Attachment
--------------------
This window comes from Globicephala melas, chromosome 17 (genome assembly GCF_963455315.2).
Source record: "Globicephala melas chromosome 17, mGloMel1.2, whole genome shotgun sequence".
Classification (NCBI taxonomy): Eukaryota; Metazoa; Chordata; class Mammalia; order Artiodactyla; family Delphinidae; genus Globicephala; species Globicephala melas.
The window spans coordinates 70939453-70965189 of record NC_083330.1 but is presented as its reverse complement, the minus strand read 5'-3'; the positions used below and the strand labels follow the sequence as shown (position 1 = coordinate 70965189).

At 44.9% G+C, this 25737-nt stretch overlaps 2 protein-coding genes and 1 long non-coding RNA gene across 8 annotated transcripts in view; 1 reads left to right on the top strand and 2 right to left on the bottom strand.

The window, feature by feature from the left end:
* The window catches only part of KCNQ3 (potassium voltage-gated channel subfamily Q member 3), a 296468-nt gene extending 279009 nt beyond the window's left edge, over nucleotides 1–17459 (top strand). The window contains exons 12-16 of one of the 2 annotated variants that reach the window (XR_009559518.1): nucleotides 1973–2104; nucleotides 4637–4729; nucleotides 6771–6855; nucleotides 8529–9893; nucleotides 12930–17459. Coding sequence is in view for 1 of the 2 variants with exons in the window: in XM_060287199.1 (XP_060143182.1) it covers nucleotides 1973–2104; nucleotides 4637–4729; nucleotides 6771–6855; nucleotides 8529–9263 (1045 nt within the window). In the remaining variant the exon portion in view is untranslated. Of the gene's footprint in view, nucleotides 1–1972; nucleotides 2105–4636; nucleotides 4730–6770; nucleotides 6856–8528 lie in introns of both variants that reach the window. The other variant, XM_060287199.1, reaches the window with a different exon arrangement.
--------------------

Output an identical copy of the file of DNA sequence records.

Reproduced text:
This window comes from Globicephala melas, chromosome 17 (genome assembly GCF_963455315.2).
Source record: "Globicephala melas chromosome 17, mGloMel1.2, whole genome shotgun sequence".
Classification (NCBI taxonomy): Eukaryota; Metazoa; Chordata; class Mammalia; order Artiodactyla; family Delphinidae; genus Globicephala; species Globicephala melas.
The window spans coordinates 70939453-70965189 of record NC_083330.1 but is presented as its reverse complement, the minus strand read 5'-3'; the positions used below and the strand labels follow the sequence as shown (position 1 = coordinate 70965189).

At 44.9% G+C, this 25737-nt stretch overlaps 2 protein-coding genes and 1 long non-coding RNA gene across 8 annotated transcripts in view; 1 reads left to right on the top strand and 2 right to left on the bottom strand.

The window, feature by feature from the left end:
* The window catches only part of KCNQ3 (potassium voltage-gated channel subfamily Q member 3), a 296468-nt gene extending 279009 nt beyond the window's left edge, over nucleotides 1–17459 (top strand). The window contains exons 12-16 of one of the 2 annotated variants that reach the window (XR_009559518.1): nucleotides 1973–2104; nucleotides 4637–4729; nucleotides 6771–6855; nucleotides 8529–9893; nucleotides 12930–17459. Coding sequence is in view for 1 of the 2 variants with exons in the window: in XM_060287199.1 (XP_060143182.1) it covers nucleotides 1973–2104; nucleotides 4637–4729; nucleotides 6771–6855; nucleotides 8529–9263 (1045 nt within the window). In the remaining variant the exon portion in view is untranslated. Of the gene's footprint in view, nucleotides 1–1972; nucleotides 2105–4636; nucleotides 4730–6770; nucleotides 6856–8528 lie in introns of both variants that reach the window. The other variant, XM_060287199.1, reaches the window with a different exon arrangement.